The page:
Jan. 6 panel will target Ivanka Trump for questioning

The detail was one of a handful of new and significant revelations from the committee’s extensive probe into the events leading up to and on Jan. 6, 2021. The tranche of documents highlight the frantic efforts to get the former president’s attention during the mob attack by Trump supporters on the Capitol and how his allies tried to contain the fallout in the subsequent days.

The panel indicated that as Trump pressured his vice president, Mike Pence, to overturn the election during Congress’ counting of electoral votes, an unidentified member of the conesrvative House Freedom Caucus texted White House chief of staff Mark Meadows, warning that Trump’s plan amounted to “driving a stake through the heart of the federal republic.”

Kellogg also testified to the panel that staff advocated against then-President Trump speaking live from the White House briefing room because of concerns he might go off-message.

After Jan. 6, Fox News host Sean Hannity texted Press Secretary Kayleigh McEnany advising her on how to talk to Trump, the committee revealed. The first item was “No more stolen election talk” and the second was to emphasize that discussions around invoking the 25th amendment and impeachment were “real, and many people will quit.”

McEnany agreed with Hannity’s text that Trump should be kept away from what the Fox News host had called “crazy people.”

The panel also noted Katrina Pierson, a veteran Trump campaign operative who helped organize the Jan. 6 rally that preceded the insurrection at the Capitol, had also used the term “crazies” in her texts, “apparently to describe a number of the President’s supporters.” A source with knowledge of the text said some of Trump’s advisers used the phrase “the crazies” to refer to fringe figures such as Alex Jones, Ali Alexander, and Qanon promoters.

Now, the committee wants to talk to Ivanka Trump. Chair Bennie Thompson (D-Miss.) said they’re asking her to meet with investigators to discuss information about the Jan. 6 attack on the Capitol or activities leading up to the event in a nine-page letter released Thursday. The panel proposed meeting with her on Feb. 3 or 4, or the following week.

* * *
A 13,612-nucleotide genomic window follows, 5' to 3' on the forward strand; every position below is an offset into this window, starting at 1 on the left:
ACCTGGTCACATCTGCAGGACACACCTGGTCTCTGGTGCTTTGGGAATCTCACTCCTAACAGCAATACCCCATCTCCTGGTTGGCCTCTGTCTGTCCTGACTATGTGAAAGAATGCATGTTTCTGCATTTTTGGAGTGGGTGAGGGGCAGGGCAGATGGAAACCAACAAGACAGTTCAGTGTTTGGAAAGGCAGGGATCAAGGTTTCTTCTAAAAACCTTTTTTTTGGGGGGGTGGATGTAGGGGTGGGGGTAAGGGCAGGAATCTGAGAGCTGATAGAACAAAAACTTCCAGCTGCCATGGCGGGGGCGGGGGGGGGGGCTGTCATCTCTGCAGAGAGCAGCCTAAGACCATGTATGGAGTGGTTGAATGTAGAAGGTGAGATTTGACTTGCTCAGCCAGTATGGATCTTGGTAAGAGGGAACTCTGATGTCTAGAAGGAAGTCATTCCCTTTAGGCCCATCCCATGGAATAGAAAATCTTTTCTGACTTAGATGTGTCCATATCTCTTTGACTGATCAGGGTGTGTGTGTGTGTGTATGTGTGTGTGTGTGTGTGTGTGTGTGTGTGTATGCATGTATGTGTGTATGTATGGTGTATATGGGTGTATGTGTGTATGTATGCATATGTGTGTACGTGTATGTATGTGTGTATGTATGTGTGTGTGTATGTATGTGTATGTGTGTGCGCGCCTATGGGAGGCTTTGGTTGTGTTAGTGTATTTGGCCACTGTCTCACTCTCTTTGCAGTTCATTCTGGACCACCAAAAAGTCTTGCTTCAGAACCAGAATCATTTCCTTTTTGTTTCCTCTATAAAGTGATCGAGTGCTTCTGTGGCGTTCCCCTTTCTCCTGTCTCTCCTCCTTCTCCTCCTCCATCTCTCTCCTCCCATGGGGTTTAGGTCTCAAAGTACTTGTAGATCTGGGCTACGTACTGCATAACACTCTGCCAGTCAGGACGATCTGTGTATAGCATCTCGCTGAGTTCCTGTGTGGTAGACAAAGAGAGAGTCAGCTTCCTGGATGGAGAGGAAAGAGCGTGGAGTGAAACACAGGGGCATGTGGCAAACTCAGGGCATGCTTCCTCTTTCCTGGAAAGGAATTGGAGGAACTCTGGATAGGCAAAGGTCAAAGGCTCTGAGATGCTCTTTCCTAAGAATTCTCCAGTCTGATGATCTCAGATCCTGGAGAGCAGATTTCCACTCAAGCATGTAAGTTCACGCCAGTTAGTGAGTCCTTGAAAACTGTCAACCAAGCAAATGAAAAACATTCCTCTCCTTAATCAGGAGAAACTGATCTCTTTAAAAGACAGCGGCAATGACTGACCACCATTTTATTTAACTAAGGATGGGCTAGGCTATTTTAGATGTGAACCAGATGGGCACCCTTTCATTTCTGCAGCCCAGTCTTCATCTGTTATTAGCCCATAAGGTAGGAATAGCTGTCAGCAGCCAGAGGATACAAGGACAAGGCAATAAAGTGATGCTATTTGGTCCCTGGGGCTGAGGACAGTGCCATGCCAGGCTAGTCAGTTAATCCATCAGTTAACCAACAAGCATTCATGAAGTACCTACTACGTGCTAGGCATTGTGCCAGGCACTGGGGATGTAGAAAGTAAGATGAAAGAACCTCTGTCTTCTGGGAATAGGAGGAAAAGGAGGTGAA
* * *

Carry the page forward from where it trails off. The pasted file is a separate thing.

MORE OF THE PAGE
“Testimony obtained by the Select Committee indicates that members of the White House staff requested your assistance on multiple occasions to intervene in an attempt to persuade President Trump to address the ongoing lawlessness and violence on Capitol Hill,” Thompson told Ivanka Trump in a letter.

When asked for comment Thursday, an unnamed spokesperson for Ivanka Trump said she had “just learned” about the letter.

“As the Committee already knows, Ivanka did not speak at the January 6 rally,” the statement said. “As she publicly stated that day at 3:15pm, ‘any security breach or disrespect to our law enforcement is unacceptable. The violence must stop immediately. Please be peaceful.’”

Rep. Liz Cheney (R-Wyo.) — the panel’s vice chair — earlier this month hinted to ABC News that the committee was interested in that information from the former president’s daughter.

“I think it’s also important for the American people to understand how dangerous Donald Trump was,” Cheney said, explaining that the committee knew that many people on Jan. 6, 2021 were “pleading with him to go on television, to tell people to stop.”

“We know [Minority] Leader [Kevin] McCarthy was pleading with him to do that. We know members of his family, we know his daughter,” she continued. “We have firsthand testimony that his daughter Ivanka went in at least twice to ask him to please stop this violence.”

The committee’s invitation to Ivanka Trump is not the only hint of investigators’ interest in the former president’s family. Last week, the panel subpoenaed two of Donald Trump Jr.’s longtime advisers.

Thompson’s comments come right after a major victory for the panel’s investigators; on Wednesday night, the Supreme Court greenlit the production of several tranches of Trump White House documents. A spokesperson for the House Jan. 6 committee said the National Archives, which possesses the documents, is now in the process of sending them to the panel.